BRANTINGSwedish A combination of Swedish brant "steep hill" and the suffix -ing. A famous bearer was HJALMAR Branting (1860–1925), Prime Minister of Sweden in the 1920s.
BRATTÉNSwedish (Rare) Composed of the personal name Bratt and the common surname suffix -én (ultimately from Latin -enius "descendant of").
BRINKLow German, Dutch, Swedish, Danish The Dutch and Low German meaning is "village green". In Danish and Swedish, the name is thought to be a borrowing of Middle Dutch brinc / brink, meaning "grassy edge" or perhaps "slope",, and the Danish word now means "where the water runs deep".
BRODÉNSwedish Likely composed of Swedish bro "bridge" and the common surname suffix -én (ultimately derived from Latin -enius).
BROLINSwedish Composed of Swedish bro "bridge" and the common surname suffix -in (ultimately derived from Latin -inus, -inius "descendant of").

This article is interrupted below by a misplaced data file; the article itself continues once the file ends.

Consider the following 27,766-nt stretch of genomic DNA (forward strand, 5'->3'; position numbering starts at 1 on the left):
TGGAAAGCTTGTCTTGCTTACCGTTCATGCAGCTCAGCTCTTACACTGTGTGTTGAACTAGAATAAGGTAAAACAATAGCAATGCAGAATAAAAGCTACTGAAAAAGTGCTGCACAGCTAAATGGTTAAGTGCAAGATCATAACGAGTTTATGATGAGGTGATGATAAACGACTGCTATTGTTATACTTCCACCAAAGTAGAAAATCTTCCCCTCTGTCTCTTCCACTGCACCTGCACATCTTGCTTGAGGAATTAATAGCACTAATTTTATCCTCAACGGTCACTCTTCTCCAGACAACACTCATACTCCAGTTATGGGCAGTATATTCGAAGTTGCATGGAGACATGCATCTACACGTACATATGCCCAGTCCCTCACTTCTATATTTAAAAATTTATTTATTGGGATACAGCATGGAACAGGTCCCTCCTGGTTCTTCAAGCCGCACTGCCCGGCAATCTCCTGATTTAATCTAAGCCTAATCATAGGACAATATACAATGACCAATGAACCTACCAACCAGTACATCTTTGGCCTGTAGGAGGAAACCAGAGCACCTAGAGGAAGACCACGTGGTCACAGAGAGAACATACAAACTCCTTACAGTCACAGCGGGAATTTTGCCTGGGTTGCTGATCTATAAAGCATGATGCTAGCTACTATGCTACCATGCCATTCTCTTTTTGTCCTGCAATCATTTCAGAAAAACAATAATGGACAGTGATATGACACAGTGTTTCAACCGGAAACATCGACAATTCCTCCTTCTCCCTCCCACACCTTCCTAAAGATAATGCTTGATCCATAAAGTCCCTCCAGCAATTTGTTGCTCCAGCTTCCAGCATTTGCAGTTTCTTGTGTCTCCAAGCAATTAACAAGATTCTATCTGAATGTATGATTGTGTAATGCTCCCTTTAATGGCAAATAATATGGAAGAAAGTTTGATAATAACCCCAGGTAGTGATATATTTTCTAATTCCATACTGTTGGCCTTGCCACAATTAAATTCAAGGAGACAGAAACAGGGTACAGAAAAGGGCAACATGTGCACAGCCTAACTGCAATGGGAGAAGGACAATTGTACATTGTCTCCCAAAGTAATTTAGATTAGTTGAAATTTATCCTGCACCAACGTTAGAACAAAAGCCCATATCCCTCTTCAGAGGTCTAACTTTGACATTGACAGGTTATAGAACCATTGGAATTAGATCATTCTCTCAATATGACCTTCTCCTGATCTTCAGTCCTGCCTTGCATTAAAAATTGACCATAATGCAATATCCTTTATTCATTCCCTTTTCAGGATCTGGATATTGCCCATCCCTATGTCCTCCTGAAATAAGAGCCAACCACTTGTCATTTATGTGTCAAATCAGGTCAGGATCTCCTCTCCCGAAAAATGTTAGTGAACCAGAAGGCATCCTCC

BUREOld Swedish, Swedish This was the name of an influential family in 16th century Sweden. The name originated from the village Bure (now known as Bureå) in Skellefteå parish in Northern Sweden. The village got its name from the nearby Bure River (Swedish: Bure älv, Bureälven) whose name was derived from the Swedish dialectal word burra "buzz, rumble".
CELSIUSSwedish (Archaic), History Latinized form of Högen "the mound" (Latin: celsus), the name of a vicarage in Ovanåker parish, Sweden. Celsius is a unit of measurement for temperature named for Swedish astronomer Anders Celsius (1701–1744).
EDÉNSwedish Possibly a habitational name from a place named with the element ed "isthmus". In some cases it could also be a shortened form of EDENIUS (a combination of Swedish ed "isthmus" and the Latin suffix -enius "descendant of").
EKSTRÖMSwedish Combination of Swedish ek "oak" and ström "stream, river, current".